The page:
Exploratory eye movement dysfunctions in patients with schizophrenia: possibility as a discriminator for schizophrenia

J Psychiatr Res. 1998 Sep-Oct;32(5):289-95. doi: 10.1016/S0022-3956(98)00019-3.


In our previous studies patients with schizophrenia and their parents had less frequent eye fixations and a more limited area of inspection than normal controls while freely viewing stationary S-shaped figures. The present study attempted to discriminate schizophrenics from non-schizophrenics using exploratory eye movements. Two groups (A and B) were formed, each comprising 30 schizophrenic and 70 non-schizophrenic subjects (10 each of patients with depression, methamphetamine psychosis, alcohol psychosis, anxiety disorder, temporal lobe epilepsy, frontal lobe lesions and healthy normal controls). Discriminant analysis was performed on group A to obtain a discriminant. The validity of applying this discriminant to group B was investigated. By focussing on exploratory eye movements, schizophrenics could be discriminated from non-schizophrenics with a sensitivity of 76.7% and a specificity of 81.4%. These results show that exploratory eye movements are a useful discriminator for schizophrenia.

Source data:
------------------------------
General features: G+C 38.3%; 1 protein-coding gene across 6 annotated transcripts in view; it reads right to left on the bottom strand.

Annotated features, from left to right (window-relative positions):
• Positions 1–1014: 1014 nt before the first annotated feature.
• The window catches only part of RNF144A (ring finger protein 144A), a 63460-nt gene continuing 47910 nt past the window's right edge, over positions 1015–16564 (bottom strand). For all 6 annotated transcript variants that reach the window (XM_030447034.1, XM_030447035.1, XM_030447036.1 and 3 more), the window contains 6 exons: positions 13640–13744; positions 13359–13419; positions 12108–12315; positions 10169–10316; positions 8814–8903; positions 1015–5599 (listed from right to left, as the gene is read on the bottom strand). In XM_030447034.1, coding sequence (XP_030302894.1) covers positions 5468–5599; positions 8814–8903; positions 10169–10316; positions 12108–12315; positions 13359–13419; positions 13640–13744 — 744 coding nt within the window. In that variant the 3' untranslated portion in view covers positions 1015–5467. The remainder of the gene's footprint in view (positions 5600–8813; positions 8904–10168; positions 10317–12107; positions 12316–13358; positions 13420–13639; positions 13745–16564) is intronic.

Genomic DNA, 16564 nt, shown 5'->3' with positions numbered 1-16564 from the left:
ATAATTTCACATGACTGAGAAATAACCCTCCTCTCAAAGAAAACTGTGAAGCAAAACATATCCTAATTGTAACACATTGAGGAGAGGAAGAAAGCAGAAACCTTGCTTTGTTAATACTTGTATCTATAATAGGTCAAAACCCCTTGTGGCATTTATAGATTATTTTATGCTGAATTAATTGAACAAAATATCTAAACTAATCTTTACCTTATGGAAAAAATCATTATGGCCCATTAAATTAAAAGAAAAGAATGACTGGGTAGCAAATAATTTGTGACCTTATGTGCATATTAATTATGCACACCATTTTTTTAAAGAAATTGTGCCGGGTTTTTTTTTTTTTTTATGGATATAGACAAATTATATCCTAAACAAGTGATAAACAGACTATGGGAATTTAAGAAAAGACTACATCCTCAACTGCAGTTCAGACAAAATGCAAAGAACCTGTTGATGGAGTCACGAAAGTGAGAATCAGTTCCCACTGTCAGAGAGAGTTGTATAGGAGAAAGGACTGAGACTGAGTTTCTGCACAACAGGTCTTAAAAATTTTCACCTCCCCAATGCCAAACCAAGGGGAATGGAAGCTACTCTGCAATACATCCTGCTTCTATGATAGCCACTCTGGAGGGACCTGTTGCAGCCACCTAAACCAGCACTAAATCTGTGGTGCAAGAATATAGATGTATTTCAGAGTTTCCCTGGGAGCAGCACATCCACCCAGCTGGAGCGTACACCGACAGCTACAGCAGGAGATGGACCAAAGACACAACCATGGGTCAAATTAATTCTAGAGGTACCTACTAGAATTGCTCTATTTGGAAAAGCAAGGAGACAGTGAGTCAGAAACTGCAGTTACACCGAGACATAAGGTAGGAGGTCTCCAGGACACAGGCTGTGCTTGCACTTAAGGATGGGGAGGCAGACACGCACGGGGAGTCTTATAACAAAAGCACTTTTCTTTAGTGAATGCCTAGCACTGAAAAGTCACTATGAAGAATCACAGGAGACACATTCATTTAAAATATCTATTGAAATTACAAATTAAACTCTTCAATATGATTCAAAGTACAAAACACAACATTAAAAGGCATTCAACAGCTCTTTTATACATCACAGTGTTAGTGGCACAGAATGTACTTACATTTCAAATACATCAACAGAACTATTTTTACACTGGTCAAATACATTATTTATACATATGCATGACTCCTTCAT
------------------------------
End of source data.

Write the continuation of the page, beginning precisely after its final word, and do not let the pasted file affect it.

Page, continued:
Publication types

  • Research Support, Non-U.S. Gov't

MeSH terms

  • Adult
  • Diagnosis, Differential
  • Discrimination Learning
  • Eye Movements*
  • Female
  • Fixation, Ocular*
  • Humans
  • Male
  • Mental Disorders / diagnosis
  • Mental Disorders / genetics
  • Mental Disorders / psychology
  • Middle Aged
  • Pattern Recognition, Visual
  • Phenotype
  • Schizophrenia / diagnosis*
  • Schizophrenia / genetics
  • Schizophrenic Psychology*
  • Sensitivity and Specificity